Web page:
To bring people up to speed, who may not know what our “well field protection ordinances” are- or why we have them, let’s go back in time. About one hundred years ago- when Dayton was an industrial powerhouse. Back then, there were machine shops and manufacturing plants all over our city. There was even a small machine shop in the alley behind my house when I first moved to South Park. It went up in a crazy hot blaze of fire about 20 years ago- and the building was only recently demolished.

Back in those days, companies big and small had no clue what to do with waste oil, cleaning fluids and the like. Some burned it in open pits, others poured it in the ground, others put it in drums and stored it- only to have the drums leak. It wasn’t until the seventies with the charter of the EPA by the federal government,  that everyone got hip to the fact that trichloroethylene, a common industrial solvent was a serious carcinogenic toxin.

Our Dayton well field pumps water out of a giant underground limestone aquifer- said to be one of the largest in the world. And, for a long time, companies in town routinely fouled it. Times changed, with the federal and state EPA regulations. Users of hazardous chemicals were required to maintain extensive logs of their industrial inputs and outputs. Material Data Safety Sheets had to be kept on hand, as did emergency procedures for a spill. The days of wild and wooly hazardous waste disposal were long over by the time the Sherwin Williams paint warehouse burned to the ground on May 27, 1987.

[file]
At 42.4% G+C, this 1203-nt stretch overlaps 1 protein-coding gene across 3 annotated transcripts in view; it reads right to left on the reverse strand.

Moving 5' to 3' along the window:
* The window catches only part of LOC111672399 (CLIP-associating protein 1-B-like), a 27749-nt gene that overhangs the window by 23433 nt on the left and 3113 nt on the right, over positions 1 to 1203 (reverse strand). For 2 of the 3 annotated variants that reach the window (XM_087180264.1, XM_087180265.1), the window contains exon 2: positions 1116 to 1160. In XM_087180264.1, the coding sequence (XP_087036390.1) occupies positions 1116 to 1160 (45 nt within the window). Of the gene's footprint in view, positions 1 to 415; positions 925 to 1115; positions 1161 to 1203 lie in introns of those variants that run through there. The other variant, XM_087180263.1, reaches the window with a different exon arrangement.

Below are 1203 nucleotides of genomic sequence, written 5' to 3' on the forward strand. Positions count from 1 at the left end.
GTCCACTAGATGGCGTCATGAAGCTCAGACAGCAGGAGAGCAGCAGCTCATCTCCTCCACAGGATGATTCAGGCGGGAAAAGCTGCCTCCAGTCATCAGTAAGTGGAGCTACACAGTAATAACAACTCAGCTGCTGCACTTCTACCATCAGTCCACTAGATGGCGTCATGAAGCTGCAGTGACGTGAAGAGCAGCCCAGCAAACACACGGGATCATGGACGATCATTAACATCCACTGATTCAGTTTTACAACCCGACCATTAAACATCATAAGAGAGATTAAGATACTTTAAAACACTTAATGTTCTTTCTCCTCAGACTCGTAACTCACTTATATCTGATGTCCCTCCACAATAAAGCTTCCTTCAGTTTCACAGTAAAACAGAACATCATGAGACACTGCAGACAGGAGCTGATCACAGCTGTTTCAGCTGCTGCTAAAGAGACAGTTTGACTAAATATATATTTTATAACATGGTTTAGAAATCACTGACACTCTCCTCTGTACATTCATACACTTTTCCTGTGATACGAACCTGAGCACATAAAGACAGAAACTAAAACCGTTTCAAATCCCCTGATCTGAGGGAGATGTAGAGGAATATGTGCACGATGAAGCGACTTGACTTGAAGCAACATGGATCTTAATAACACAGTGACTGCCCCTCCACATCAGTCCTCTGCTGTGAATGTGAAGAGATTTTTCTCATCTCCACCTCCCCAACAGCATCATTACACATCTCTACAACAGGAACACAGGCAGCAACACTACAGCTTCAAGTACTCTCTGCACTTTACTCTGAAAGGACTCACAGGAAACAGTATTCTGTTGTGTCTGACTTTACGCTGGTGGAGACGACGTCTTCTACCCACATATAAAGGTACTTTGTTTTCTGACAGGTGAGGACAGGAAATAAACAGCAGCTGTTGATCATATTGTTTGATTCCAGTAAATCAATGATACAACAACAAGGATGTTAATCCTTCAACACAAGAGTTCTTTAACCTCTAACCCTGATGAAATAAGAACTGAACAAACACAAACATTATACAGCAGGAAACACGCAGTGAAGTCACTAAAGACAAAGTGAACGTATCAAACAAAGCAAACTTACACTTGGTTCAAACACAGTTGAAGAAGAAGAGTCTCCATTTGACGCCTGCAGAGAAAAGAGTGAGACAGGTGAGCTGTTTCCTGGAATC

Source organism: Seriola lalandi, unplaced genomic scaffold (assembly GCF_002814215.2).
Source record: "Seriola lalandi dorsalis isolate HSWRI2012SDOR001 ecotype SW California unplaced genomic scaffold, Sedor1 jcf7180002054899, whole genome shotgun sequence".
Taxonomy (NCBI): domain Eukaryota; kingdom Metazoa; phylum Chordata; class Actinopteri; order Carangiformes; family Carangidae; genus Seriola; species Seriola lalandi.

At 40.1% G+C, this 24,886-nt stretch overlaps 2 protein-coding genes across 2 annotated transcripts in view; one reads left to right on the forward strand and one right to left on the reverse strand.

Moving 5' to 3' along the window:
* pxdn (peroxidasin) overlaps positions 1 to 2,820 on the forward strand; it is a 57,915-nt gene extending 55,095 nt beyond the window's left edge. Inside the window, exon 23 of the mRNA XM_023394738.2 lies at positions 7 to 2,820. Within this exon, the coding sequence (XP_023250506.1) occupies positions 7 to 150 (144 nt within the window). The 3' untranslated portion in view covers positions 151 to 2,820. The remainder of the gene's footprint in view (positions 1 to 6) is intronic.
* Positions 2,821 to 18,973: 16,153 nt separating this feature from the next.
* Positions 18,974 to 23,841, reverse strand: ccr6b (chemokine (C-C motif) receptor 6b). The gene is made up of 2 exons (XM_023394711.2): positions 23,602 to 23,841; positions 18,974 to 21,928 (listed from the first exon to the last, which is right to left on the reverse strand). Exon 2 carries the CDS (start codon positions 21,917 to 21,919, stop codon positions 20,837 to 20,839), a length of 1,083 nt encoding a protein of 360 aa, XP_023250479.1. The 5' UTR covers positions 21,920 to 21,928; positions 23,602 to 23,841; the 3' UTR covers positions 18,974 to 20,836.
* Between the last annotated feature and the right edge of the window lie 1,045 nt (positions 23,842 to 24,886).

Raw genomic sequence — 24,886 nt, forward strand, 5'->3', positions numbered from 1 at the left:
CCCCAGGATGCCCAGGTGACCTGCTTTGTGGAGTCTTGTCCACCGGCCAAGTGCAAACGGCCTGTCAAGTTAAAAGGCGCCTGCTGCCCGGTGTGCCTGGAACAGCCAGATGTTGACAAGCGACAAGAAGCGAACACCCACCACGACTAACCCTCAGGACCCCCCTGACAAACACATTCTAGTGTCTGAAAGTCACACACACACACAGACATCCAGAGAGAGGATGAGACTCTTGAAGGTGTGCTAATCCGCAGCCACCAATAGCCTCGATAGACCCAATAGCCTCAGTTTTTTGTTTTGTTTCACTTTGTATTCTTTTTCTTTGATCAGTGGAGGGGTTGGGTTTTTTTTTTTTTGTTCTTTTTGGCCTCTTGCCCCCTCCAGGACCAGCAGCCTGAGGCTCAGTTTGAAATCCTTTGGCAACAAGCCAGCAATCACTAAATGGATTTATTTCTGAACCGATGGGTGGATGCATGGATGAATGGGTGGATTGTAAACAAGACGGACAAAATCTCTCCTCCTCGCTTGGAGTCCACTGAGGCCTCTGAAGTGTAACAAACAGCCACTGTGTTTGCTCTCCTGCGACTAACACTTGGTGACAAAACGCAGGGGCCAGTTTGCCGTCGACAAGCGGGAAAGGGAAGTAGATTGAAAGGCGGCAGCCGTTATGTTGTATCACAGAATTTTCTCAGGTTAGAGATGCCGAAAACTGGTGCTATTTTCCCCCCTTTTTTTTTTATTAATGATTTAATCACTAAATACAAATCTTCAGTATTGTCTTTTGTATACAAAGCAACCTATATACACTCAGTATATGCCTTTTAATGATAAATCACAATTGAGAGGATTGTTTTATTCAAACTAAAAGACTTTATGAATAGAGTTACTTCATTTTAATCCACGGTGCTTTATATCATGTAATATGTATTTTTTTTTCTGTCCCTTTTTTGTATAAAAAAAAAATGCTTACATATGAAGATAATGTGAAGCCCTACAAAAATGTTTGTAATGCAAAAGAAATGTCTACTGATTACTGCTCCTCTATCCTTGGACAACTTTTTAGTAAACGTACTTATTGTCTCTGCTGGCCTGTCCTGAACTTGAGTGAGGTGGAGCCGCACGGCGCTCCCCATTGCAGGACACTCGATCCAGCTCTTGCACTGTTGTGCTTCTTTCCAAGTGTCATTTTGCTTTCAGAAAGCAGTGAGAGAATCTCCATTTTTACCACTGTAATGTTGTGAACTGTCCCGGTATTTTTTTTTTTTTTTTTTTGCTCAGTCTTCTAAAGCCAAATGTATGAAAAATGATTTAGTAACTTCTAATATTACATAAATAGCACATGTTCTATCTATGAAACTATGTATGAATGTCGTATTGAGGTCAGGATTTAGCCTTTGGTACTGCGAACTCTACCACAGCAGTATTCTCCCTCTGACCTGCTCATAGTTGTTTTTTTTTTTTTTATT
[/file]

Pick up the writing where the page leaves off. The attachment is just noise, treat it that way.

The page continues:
That fire burned for days, with firefighters standing by, trying to contain runoff and not pouring water on the flames- so as not to contaminate the well field. Citizens were terrified that our water supply might get polluted- sales of bottled water skyrocketed and a young Dayton City Commissioner, Mark Henry, introduced his original “Well field protection” ordinance.

If that piece of legislation were still in place, there would be no outcry of the local business owners, but over time, changes in the rules have caused it to be onerously restrictive, very capricious in its enforcement. In other words- it’s silly and enforced randomly.

Photo of BP fuel farm on Brandt Pike in Dayton Ohio

On Brandt Pike there is this little chemical storage facility- right over the aquifer.